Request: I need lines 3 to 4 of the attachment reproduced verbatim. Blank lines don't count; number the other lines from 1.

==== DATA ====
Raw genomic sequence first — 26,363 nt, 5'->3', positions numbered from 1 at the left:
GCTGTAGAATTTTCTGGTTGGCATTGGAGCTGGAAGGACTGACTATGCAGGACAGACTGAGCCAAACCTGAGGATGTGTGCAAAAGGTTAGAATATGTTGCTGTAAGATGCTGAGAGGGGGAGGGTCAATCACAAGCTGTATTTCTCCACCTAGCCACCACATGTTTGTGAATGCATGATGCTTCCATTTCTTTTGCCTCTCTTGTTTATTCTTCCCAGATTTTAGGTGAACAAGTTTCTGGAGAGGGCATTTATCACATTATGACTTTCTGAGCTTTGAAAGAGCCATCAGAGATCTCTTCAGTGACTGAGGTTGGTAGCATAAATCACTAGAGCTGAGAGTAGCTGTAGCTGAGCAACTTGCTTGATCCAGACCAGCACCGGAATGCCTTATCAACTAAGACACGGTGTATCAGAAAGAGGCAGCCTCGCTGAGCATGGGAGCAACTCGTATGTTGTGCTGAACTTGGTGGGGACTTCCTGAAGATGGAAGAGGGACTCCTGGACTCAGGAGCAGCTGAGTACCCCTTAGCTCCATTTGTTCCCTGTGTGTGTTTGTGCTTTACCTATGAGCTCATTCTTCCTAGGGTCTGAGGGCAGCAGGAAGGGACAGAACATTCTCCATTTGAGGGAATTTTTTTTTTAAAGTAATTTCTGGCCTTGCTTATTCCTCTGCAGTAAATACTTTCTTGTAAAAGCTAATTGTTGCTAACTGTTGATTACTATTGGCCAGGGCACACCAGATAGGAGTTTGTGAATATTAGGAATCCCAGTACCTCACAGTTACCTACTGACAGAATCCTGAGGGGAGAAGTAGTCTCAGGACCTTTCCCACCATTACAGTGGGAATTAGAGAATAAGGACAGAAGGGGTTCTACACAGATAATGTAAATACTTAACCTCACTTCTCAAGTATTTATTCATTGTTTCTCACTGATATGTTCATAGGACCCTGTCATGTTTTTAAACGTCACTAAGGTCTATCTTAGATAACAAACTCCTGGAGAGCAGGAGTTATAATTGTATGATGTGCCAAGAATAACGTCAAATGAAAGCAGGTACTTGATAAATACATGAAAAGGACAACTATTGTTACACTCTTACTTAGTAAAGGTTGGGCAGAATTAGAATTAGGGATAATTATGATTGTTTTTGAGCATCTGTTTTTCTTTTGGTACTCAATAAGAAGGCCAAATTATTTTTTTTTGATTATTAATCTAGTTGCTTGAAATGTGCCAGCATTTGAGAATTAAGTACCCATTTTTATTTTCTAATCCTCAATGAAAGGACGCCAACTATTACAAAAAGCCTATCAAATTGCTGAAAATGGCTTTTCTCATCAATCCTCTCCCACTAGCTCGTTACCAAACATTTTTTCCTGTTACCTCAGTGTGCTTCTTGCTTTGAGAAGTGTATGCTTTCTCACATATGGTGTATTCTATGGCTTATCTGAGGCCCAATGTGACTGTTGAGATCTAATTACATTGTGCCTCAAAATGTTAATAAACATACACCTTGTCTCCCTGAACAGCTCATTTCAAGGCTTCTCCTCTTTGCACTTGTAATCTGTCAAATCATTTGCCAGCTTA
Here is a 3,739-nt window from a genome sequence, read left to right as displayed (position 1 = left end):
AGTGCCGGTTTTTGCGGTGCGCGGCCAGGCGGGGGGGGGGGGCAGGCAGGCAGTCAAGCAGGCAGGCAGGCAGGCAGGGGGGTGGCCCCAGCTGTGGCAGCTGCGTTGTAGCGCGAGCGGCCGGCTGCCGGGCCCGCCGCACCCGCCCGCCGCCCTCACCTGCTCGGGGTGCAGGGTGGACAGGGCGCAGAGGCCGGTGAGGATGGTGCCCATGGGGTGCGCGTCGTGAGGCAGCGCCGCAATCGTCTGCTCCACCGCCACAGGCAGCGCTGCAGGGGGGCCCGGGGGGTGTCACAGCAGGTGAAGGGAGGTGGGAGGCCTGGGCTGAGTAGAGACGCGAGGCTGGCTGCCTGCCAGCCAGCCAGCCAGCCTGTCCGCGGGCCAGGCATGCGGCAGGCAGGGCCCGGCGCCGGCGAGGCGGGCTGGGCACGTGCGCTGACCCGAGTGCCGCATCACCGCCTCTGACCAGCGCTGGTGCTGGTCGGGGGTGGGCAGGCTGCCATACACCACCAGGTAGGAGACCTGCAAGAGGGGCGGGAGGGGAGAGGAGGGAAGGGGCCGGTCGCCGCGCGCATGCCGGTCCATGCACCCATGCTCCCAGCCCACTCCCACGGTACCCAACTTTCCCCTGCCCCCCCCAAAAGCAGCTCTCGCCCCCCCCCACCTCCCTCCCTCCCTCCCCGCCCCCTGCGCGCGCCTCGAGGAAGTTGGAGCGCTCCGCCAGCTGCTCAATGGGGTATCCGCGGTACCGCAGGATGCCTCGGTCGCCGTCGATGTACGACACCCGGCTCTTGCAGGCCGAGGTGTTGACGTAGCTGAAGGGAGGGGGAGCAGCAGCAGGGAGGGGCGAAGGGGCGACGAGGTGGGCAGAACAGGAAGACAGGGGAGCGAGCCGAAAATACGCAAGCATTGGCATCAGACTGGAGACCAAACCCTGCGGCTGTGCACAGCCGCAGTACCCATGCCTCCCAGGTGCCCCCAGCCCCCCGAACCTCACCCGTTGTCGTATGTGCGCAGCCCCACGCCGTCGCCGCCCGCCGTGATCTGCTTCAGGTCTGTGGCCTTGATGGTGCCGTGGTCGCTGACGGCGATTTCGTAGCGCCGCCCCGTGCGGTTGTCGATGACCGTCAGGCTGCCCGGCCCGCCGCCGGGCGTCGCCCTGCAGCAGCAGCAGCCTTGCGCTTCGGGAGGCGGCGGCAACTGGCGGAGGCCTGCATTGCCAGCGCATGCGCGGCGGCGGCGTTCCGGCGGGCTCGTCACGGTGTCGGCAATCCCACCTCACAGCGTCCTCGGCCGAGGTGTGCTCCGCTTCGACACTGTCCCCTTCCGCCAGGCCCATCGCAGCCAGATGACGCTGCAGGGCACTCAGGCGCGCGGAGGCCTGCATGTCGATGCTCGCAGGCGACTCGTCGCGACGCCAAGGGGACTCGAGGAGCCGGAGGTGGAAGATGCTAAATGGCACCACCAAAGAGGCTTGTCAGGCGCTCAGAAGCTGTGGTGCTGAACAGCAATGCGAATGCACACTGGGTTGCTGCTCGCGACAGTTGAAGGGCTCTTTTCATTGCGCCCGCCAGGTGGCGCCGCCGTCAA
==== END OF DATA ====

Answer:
Here is a 3,739-nt window from a genome sequence, read left to right as displayed (position 1 = left end):
AGTGCCGGTTTTTGCGGTGCGCGGCCAGGCGGGGGGGGGGGGCAGGCAGGCAGTCAAGCAGGCAGGCAGGCAGGCAGGGGGGTGGCCCCAGCTGTGGCAGCTGCGTTGTAGCGCGAGCGGCCGGCTGCCGGGCCCGCCGCACCCGCCCGCCGCCCTCACCTGCTCGGGGTGCAGGGTGGACAGGGCGCAGAGGCCGGTGAGGATGGTGCCCATGGGGTGCGCGTCGTGAGGCAGCGCCGCAATCGTCTGCTCCACCGCCACAGGCAGCGCTGCAGGGGGGCCCGGGGGGTGTCACAGCAGGTGAAGGGAGGTGGGAGGCCTGGGCTGAGTAGAGACGCGAGGCTGGCTGCCTGCCAGCCAGCCAGCCAGCCTGTCCGCGGGCCAGGCATGCGGCAGGCAGGGCCCGGCGCCGGCGAGGCGGGCTGGGCACGTGCGCTGACCCGAGTGCCGCATCACCGCCTCTGACCAGCGCTGGTGCTGGTCGGGGGTGGGCAGGCTGCCATACACCACCAGGTAGGAGACCTGCAAGAGGGGCGGGAGGGGAGAGGAGGGAAGGGGCCGGTCGCCGCGCGCATGCCGGTCCATGCACCCATGCTCCCAGCCCACTCCCACGGTACCCAACTTTCCCCTGCCCCCCCCAAAAGCAGCTCTCGCCCCCCCCCACCTCCCTCCCTCCCTCCCCGCCCCCTGCGCGCGCCTCGAGGAAGTTGGAGCGCTCCGCCAGCTGCTCAATGGGGTATCCGCGGTACCGCAGGATGCCTCGGTCGCCGTCGATGTACGACACCCGGCTCTTGCAGGCCGAGGTGTTGACGTAGCTGAAGGGAGGGGGAGCAGCAGCAGGGAGGGGCGAAGGGGCGACGAGGTGGGCAGAACAGGAAGACAGGGGAGCGAGCCGAAAATACGCAAGCATTGGCATCAGACTGGAGACCAAACCCTGCGGCTGTGCACAGCCGCAGTACCCATGCCTCCCAGGTGCCCCCAGCCCCCCGAACCTCACCCGTTGTCGTATGTGCGCAGCCCCACGCCGTCGCCGCCCGCCGTGATCTGCTTCAGGTCTGTGGCCTTGATGGTGCCGTGGTCGCTGACGGCGATTTCGTAGCGCCGCCCCGTGCGGTTGTCGATGACCGTCAGGCTGCCCGGCCCGCCGCCGGGCGTCGCCCTGCAGCAGCAGCAGCCTTGCGCTTCGGGAGGCGGCGGCAACTGGCGGAGGCCTGCATTGCCAGCGCATGCGCGGCGGCGGCGTTCCGGCGGGCTCGTCACGGTGTCGGCAATCCCACCTCACAGCGTCCTCGGCCGAGGTGTGCTCCGCTTCGACACTGTCCCCTTCCGCCAGGCCCATCGCAGCCAGATGACGCTGCAGGGCACTCAGGCGCGCGGAGGCCTGCATGTCGATGCTCGCAGGCGACTCGTCGCGACGCCAAGGGGACTCGAGGAGCCGGAGGTGGAAGATGCTAAATGGCACCACCAAAGAGGCTTGTCAGGCGCTCAGAAGCTGTGGTGCTGAACAGCAATGCGAATGCACACTGGGTTGCTGCTCGCGACAGTTGAAGGGCTCTTTTCATTGCGCCCGCCAGGTGGCGCCGCCGTCAA